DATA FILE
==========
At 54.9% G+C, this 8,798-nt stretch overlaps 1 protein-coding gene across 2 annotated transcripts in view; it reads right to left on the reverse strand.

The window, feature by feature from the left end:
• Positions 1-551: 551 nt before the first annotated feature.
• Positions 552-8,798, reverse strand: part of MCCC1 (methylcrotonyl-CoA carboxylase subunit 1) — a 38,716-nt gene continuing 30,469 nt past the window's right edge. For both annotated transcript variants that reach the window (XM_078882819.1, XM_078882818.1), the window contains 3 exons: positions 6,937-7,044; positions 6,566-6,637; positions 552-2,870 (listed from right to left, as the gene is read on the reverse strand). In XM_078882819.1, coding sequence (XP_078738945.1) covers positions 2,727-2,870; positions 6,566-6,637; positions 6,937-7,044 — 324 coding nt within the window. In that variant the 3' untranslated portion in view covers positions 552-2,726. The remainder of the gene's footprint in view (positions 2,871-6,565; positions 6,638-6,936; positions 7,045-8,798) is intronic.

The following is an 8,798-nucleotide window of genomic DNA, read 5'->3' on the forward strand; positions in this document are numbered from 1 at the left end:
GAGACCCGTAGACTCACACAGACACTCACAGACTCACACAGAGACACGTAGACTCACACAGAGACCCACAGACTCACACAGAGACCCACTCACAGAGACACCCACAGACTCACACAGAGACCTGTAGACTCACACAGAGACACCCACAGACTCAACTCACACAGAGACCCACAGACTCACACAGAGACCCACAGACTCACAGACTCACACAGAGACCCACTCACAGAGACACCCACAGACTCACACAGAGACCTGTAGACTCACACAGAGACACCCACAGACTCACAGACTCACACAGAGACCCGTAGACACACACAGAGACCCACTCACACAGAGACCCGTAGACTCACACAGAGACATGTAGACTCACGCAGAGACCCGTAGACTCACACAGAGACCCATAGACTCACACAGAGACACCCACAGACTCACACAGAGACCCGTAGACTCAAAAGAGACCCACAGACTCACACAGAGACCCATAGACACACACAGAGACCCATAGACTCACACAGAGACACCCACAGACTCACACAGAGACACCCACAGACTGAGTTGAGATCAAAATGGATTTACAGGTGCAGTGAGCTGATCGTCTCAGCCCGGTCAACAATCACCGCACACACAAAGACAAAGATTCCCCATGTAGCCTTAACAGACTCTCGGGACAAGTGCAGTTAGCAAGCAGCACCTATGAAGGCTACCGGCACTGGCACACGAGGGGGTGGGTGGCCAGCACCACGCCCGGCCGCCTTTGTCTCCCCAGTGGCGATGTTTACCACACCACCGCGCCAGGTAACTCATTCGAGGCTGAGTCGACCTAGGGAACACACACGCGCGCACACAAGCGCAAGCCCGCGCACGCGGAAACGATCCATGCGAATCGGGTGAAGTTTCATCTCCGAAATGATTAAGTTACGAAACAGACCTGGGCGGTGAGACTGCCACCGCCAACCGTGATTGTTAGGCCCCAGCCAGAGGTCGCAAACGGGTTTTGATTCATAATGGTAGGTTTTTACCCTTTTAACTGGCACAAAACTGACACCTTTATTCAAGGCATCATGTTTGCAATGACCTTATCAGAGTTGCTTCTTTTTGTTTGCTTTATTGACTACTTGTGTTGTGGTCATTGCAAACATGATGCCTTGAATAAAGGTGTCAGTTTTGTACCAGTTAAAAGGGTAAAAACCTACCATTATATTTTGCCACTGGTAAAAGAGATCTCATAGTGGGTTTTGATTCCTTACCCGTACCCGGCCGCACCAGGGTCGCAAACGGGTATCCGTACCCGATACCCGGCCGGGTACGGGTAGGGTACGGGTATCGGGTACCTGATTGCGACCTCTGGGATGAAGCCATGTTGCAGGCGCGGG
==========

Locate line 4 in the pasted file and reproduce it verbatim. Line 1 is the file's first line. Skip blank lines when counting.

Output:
• Positions 552-8,798, reverse strand: part of MCCC1 (methylcrotonyl-CoA carboxylase subunit 1) — a 38,716-nt gene continuing 30,469 nt past the window's right edge. For both annotated transcript variants that reach the window (XM_078882819.1, XM_078882818.1), the window contains 3 exons: positions 6,937-7,044; positions 6,566-6,637; positions 552-2,870 (listed from right to left, as the gene is read on the reverse strand). In XM_078882819.1, coding sequence (XP_078738945.1) covers positions 2,727-2,870; positions 6,566-6,637; positions 6,937-7,044 — 324 coding nt within the window. In that variant the 3' untranslated portion in view covers positions 552-2,726. The remainder of the gene's footprint in view (positions 2,871-6,565; positions 6,638-6,936; positions 7,045-8,798) is intronic.